Review of the Year: SeptemberBy Jon Nurse
January 04, 2013
Plans for an international airport to be built on the edge of the borough were slammed by Wokingham’s MP and councillors.
A British business consortium was believed to be assessing land between Reading, Maidenhead and Bracknell for a £60 billion four-runway airport.
Secret plans from the consortium, said to be backed by Chinese sovereign wealth, reveal an airport could built near Twyford or between Aylesbury and Banbury to solve the country’s aviation crisis.
Noise, traffic and the airport’s affect on the village were among objectors main concerns.
Wokingham MP John Redwood said: “It’s not something I’m supporting. It doesn’t sound like a plausible plan to me.
“I think there are other serious options they will value and review like another runway at Heathrow, extensions to Stansted or Gatwick and a new airport in the Thames estuary. This idea is wildly impractical.”
Protesters took to the streets amid fears that a child could be killed as drivers used a rat run to try to avoid town centre roadworks.
Residents on the Norreys estate campaigned with homemade banners, pictured right, after a dog was injured by a car.
They claim drivers have been speeding through the estate to avoid delays caused by temporary traffic lights and a one-way system in London Road while South East Water carries out major water main replacement across the town.
Louise McGow, of Barrett Crescent, said: “A dog was run down and dragged 40 yards along the road by a driver who was not a resident of the estate.
“There are three schools within the Norreys estate and St Crispin’s on the edge. How long will it be before a child is injured, or worse still, killed?”
Nine residents stood by the first chicane on Norreys Avenue, just off Wiltshire Road, waving large signs asking drivers to slow down and follow the official diversion.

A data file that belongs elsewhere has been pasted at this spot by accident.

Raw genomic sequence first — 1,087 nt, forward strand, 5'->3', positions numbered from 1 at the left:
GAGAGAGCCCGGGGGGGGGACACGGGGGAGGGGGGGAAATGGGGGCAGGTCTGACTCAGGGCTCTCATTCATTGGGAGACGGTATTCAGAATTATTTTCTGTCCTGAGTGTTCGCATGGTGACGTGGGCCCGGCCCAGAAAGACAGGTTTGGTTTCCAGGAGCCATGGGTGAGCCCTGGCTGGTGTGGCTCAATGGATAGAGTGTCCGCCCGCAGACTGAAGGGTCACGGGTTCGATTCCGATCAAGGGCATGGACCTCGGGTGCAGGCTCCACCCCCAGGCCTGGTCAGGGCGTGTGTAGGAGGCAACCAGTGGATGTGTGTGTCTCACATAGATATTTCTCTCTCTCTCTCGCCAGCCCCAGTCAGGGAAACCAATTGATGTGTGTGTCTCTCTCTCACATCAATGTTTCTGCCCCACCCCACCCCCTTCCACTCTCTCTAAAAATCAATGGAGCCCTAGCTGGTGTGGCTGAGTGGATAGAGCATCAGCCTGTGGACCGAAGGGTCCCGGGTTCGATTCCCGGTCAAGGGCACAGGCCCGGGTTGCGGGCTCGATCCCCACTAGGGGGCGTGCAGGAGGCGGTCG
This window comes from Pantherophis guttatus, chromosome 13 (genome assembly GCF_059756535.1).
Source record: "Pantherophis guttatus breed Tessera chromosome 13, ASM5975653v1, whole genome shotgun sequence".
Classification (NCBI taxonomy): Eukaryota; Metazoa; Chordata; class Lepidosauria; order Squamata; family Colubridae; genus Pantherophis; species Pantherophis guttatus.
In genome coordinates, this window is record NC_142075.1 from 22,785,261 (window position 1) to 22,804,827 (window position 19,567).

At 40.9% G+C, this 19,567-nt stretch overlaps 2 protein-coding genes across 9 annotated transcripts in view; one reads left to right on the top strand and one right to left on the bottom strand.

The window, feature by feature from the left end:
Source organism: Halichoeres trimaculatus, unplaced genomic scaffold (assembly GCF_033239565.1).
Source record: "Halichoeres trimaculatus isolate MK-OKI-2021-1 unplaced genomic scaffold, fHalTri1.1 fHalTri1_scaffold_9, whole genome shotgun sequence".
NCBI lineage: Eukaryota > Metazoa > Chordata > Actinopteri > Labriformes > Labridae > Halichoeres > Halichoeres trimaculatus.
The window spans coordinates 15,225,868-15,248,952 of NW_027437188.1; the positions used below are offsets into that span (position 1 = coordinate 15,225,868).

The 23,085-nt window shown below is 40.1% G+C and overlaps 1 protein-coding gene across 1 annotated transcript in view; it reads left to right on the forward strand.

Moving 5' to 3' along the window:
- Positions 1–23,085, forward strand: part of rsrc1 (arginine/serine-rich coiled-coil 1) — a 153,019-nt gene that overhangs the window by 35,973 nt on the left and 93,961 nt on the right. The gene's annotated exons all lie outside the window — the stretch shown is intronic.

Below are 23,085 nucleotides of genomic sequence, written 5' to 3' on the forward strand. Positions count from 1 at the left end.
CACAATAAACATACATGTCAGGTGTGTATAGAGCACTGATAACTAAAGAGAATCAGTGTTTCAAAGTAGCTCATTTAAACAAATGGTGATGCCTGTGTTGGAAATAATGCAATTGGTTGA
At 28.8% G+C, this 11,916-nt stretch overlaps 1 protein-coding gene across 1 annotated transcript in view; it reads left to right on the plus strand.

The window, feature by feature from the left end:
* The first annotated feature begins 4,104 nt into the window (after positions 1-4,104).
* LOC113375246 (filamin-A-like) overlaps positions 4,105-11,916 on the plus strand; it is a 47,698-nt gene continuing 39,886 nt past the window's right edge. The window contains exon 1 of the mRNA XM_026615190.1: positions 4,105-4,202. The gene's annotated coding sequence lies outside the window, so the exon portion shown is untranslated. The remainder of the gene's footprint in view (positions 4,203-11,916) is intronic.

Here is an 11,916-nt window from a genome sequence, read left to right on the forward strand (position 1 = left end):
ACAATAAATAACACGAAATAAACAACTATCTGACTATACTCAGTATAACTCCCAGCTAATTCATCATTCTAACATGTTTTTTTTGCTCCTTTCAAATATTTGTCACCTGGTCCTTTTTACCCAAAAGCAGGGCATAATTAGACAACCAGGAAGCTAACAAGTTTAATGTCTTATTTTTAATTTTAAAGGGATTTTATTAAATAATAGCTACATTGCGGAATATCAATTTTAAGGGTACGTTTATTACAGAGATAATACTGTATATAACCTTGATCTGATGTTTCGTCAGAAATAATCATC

Parents campaigning for changes in the siblings school places rule were frustrated reforms hadn’t been made despite a draft admissions policy being published.
The group of mums and dads had been working with Wokingham Borough Council officers to alter the criteria on siblings, regardless of whether they are out of catchment.
Many of the parents had a younger child due to start in 2013 or later, but feared they wouldn’t be given a place at the same school as older siblings.
Dad Nic Lander, who has two children at Walter Infant School and a third child due to start next September, said: “I chose Walter because we can walk in 10 minutes but my catchment school is 25 minutes walk. Tell me the sense in that. Children should not be split up, it’s morally wrong.”
Plans for new shops and houses were welcomed by Wokingham people – as long as the history and character of their market town is preserved.
Results of the latest public consultation on Wokingham’s regeneration were released, revealing the majority of people were looking forward to their new town centre.
But the report flagged up concern about a town centre supermarket, described as crucial to the scheme by developers, parking and traffic flow.
An exhibition in July at Elms Field was attended by 1,200 people.
More than half of those who responded thought the scheme would preserve Wokingham’s history, with strong support for the plan to do up and build more shops in Peach Street. But others felt it would be too modern, and would lose its market town feel.